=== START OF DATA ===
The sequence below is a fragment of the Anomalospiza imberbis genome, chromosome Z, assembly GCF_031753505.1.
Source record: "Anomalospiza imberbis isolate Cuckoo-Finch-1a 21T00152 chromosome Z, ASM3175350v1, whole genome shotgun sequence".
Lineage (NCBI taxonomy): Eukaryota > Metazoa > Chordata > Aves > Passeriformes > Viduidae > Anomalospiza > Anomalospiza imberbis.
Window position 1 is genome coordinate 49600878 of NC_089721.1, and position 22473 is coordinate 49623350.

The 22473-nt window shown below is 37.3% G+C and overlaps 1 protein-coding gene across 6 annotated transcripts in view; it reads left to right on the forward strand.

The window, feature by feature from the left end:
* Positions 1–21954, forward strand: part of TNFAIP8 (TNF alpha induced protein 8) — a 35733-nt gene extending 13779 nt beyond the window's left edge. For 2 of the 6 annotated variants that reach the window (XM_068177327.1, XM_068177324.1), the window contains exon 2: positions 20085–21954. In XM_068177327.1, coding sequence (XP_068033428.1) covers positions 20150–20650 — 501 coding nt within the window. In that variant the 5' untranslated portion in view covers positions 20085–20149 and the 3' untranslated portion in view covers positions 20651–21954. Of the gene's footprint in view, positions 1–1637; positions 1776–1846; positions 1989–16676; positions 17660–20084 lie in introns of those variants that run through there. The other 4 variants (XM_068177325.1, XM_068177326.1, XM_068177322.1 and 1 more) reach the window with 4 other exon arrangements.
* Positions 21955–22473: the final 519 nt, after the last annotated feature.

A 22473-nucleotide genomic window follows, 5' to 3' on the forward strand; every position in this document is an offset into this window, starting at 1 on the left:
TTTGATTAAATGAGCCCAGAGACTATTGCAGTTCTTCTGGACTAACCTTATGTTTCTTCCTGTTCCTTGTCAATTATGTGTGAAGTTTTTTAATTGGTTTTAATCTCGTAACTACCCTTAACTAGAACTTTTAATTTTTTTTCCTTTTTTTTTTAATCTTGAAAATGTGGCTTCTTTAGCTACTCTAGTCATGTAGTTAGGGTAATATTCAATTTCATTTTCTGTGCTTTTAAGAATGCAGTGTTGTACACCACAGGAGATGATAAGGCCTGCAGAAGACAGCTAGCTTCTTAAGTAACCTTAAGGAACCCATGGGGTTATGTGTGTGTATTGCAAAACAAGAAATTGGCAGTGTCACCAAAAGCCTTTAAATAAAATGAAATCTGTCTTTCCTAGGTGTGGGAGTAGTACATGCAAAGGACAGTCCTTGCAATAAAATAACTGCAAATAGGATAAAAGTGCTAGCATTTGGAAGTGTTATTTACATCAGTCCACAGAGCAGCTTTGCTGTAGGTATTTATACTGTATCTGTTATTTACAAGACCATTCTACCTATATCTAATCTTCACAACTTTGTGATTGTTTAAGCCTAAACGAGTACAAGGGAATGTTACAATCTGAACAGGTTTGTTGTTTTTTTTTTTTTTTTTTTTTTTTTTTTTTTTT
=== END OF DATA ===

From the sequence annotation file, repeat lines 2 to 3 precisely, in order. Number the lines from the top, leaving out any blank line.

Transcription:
Source record: "Anomalospiza imberbis isolate Cuckoo-Finch-1a 21T00152 chromosome Z, ASM3175350v1, whole genome shotgun sequence".
Lineage (NCBI taxonomy): Eukaryota > Metazoa > Chordata > Aves > Passeriformes > Viduidae > Anomalospiza > Anomalospiza imberbis.